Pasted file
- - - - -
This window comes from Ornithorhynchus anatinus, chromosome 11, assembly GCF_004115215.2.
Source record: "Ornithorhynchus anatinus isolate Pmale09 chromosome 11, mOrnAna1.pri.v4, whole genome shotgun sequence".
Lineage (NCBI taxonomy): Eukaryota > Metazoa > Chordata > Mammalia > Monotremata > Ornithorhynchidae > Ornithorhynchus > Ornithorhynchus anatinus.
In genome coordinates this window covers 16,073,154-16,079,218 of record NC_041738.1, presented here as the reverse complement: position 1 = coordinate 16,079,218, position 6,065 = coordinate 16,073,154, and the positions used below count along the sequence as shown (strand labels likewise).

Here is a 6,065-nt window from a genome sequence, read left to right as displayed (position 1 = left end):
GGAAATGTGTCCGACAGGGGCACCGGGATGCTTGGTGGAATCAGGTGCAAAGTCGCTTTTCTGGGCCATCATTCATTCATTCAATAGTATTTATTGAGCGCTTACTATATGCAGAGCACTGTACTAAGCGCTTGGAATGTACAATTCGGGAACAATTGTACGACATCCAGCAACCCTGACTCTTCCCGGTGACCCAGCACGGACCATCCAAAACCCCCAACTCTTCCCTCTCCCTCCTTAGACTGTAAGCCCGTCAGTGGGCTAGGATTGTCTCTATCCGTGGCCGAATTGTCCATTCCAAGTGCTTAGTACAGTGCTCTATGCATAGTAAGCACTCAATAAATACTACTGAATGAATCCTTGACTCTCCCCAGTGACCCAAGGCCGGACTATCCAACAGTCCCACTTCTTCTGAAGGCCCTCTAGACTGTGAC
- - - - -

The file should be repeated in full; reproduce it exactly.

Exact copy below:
This window comes from Ornithorhynchus anatinus, chromosome 11, assembly GCF_004115215.2.
Source record: "Ornithorhynchus anatinus isolate Pmale09 chromosome 11, mOrnAna1.pri.v4, whole genome shotgun sequence".
Lineage (NCBI taxonomy): Eukaryota > Metazoa > Chordata > Mammalia > Monotremata > Ornithorhynchidae > Ornithorhynchus > Ornithorhynchus anatinus.
In genome coordinates this window covers 16,073,154-16,079,218 of record NC_041738.1, presented here as the reverse complement: position 1 = coordinate 16,079,218, position 6,065 = coordinate 16,073,154, and the positions used below count along the sequence as shown (strand labels likewise).

Here is a 6,065-nt window from a genome sequence, read left to right as displayed (position 1 = left end):
GGAAATGTGTCCGACAGGGGCACCGGGATGCTTGGTGGAATCAGGTGCAAAGTCGCTTTTCTGGGCCATCATTCATTCATTCAATAGTATTTATTGAGCGCTTACTATATGCAGAGCACTGTACTAAGCGCTTGGAATGTACAATTCGGGAACAATTGTACGACATCCAGCAACCCTGACTCTTCCCGGTGACCCAGCACGGACCATCCAAAACCCCCAACTCTTCCCTCTCCCTCCTTAGACTGTAAGCCCGTCAGTGGGCTAGGATTGTCTCTATCCGTGGCCGAATTGTCCATTCCAAGTGCTTAGTACAGTGCTCTATGCATAGTAAGCACTCAATAAATACTACTGAATGAATCCTTGACTCTCCCCAGTGACCCAAGGCCGGACTATCCAACAGTCCCACTTCTTCTGAAGGCCCTCTAGACTGTGAC